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Some excerpts from Tony Blair’s speech at Westminster Cathedral last night, culled from here:

“For religion to be a force for good, it must be rescued not simply from extremism, faith as a means of exclusion; but also from irrelevance, an interesting part of our history but not of our future.” Too many people saw religious faith as stark dogmatism and empty ritual, he added.

“Faith is reduced to a system of strange convictions and actions that, to some, can appear far removed from the necessities and anxieties of ordinary life,” Blair said. “It is this face that gives militant secularism an easy target.”

Well, this seems mighty instrumentalist to me.  The message I’m getting from this is that religion (presented here as a mutli-faith monolith, with which I also have problems) needs to be “put to good use” if it is to be valuable.  And the “good use” Blair seems to have in mind is a political (in the broadest sense) one. 

Now, I have no beef with the idea that the Catholic faith (my “religion”) can and ought to have a salutary effect on the well-being of the person and of the state—in fact, I take that as axiomatic.  But that the faith is valuable only to the extent to which it helps foster a particular notion of the social good—one which may well be at variance with the social doctrines of that faith itself—is highly objectionable. 

The faith is not merely a means to any social end, no matter how worthy or exalted: as the expression of and witness to divine revelation, it has its principal value in being the will of God.  The faith is commanded, the Church is divinely instituted, and her worship is a duty owed to God.  That is the primary source of “religion’s” value; and if it were not, then “to hell with it.”

If I had a shiny new one pound coin for every time I have had to listen to criticisms of Catholic worship on the grounds of its being or appearing to be “irrelevant” to the “world outside” I’d—well, I’d have enough money to fund a seriously good meal at any rate.  Non-Catholics don’t like or approve of the amount of time, money and effort spent on worship, or don’t like or approve of or understand the ritual and liturgical practices that constitute the divine cultus?  Tough.  It’s not about them.  It’s not about me.  It’s about the Triune God.  You want to have a discussion about it, to find out more, to come along and see how it works?  Fab. But please, do us the courtesy of assuming that we have thought about how and what we do in our worship.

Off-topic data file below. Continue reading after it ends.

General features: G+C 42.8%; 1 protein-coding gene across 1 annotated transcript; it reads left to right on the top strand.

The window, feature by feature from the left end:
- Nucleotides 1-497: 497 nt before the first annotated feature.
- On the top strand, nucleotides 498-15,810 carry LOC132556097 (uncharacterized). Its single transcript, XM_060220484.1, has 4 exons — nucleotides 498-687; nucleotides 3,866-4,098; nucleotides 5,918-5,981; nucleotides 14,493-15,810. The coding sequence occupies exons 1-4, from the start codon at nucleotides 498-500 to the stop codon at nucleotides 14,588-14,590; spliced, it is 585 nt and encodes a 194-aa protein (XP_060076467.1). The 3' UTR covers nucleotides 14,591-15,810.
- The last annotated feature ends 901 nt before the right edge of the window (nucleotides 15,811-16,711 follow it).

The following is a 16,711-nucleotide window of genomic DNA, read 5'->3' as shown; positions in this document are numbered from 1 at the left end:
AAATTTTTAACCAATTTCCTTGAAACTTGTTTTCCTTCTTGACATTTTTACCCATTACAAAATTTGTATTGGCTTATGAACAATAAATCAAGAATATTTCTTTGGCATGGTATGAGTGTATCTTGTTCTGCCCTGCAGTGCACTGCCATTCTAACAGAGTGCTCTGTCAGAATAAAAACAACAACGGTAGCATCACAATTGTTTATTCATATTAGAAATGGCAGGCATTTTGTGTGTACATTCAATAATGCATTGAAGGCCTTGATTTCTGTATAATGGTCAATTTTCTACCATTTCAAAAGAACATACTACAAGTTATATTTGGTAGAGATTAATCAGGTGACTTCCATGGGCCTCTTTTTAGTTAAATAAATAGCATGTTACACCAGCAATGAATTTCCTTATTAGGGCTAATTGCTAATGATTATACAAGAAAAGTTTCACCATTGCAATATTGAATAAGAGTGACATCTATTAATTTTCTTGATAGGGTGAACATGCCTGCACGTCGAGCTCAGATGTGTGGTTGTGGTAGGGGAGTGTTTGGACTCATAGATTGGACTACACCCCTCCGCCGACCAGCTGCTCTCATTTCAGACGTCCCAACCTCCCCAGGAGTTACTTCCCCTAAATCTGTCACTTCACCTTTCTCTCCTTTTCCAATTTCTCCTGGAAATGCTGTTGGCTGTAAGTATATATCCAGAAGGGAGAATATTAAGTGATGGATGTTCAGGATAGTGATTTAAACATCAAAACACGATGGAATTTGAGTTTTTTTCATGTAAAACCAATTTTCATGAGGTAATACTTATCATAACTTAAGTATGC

However, I almost never hear these criticisms from outside the Catholic camp.  They almost always come from those Catholics who are themselves uncomfortable with the Church’s rich, historic liturgical tradition.  There seems to be a terrible anxiety amongst some Catholic about how weird, or geeky, or old-fashioned they will appear from outside, and a concommitant desire to make worship (and doctrine, I might add) more “relevant”.  And what does “more relevant” invariably mean?  It means less focus on precisely what distinguishes Catholicism from secularist ideas: God. 

Worship has to “serve the needs of the worshipping community”, be “welcoming and appraochable” to those outside, to “meet people where they’re at” and be “socially involved and intellectually credible”: in other words, it has to be less about the explicit falling down and worshipping of the Most Holy the Triune God, the mystery of the God-Man and the Church His mystical Body and Bride, and all of the supernatural stuff; and more about modern man as he is, as he is comfortable seeing himself, and as he aspires to be.  And that is exactly what I hear behind much of what Blair is reported to have said in this speech.

Why, necessarily, should we expect worship and doctrine to be transparently relevant to “everyday life”?  It has timeless and supreme relevance to eternal life, and that truth can be explored with those who approach the Church in a spirit of open and respectful enquiry.  Some of it will immediately strike a chord with the spirit of the age, some of it won’t.  The rest we can talk about.  And Tony Blair, as a shiny new Catholic, ought to know that.

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